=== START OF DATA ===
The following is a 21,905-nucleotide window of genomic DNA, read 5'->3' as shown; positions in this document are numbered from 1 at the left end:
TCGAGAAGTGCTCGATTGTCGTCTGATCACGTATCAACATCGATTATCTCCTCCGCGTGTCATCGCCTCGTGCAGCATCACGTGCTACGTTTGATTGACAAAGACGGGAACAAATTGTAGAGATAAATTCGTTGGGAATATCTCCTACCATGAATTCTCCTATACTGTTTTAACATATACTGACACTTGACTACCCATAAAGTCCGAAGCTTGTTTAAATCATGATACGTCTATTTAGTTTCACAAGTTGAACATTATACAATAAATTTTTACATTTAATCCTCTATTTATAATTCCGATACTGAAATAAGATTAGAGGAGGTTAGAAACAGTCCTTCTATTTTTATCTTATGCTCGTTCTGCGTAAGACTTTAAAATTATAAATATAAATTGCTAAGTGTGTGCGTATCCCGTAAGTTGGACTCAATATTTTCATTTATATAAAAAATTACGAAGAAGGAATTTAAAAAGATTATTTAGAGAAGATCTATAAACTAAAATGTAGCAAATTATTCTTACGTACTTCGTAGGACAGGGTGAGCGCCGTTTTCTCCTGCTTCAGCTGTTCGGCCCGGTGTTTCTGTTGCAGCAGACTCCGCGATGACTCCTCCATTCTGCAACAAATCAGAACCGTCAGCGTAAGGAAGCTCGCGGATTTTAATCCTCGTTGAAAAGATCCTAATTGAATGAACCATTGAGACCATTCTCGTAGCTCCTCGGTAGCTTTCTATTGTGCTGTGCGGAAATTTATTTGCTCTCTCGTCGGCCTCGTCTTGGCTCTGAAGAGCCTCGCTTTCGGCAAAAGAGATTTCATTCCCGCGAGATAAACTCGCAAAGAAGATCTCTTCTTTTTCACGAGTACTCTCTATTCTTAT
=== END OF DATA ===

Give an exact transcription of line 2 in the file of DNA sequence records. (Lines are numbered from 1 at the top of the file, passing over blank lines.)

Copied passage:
TCGAGAAGTGCTCGATTGTCGTCTGATCACGTATCAACATCGATTATCTCCTCCGCGTGTCATCGCCTCGTGCAGCATCACGTGCTACGTTTGATTGACAAAGACGGGAACAAATTGTAGAGATAAATTCGTTGGGAATATCTCCTACCATGAATTCTCCTATACTGTTTTAACATATACTGACACTTGACTACCCATAAAGTCCGAAGCTTGTTTAAATCATGATACGTCTATTTAGTTTCACAAGTTGAACATTATACAATAAATTTTTACATTTAATCCTCTATTTATAATTCCGATACTGAAATAAGATTAGAGGAGGTTAGAAACAGTCCTTCTATTTTTATCTTATGCTCGTTCTGCGTAAGACTTTAAAATTATAAATATAAATTGCTAAGTGTGTGCGTATCCCGTAAGTTGGACTCAATATTTTCATTTATATAAAAAATTACGAAGAAGGAATTTAAAAAGATTATTTAGAGAAGATCTATAAACTAAAATGTAGCAAATTATTCTTACGTACTTCGTAGGACAGGGTGAGCGCCGTTTTCTCCTGCTTCAGCTGTTCGGCCCGGTGTTTCTGTTGCAGCAGACTCCGCGATGACTCCTCCATTCTGCAACAAATCAGAACCGTCAGCGTAAGGAAGCTCGCGGATTTTAATCCTCGTTGAAAAGATCCTAATTGAATGAACCATTGAGACCATTCTCGTAGCTCCTCGGTAGCTTTCTATTGTGCTGTGCGGAAATTTATTTGCTCTCTCGTCGGCCTCGTCTTGGCTCTGAAGAGCCTCGCTTTCGGCAAAAGAGATTTCATTCCCGCGAGATAAACTCGCAAAGAAGATCTCTTCTTTTTCACGAGTACTCTCTATTCTTAT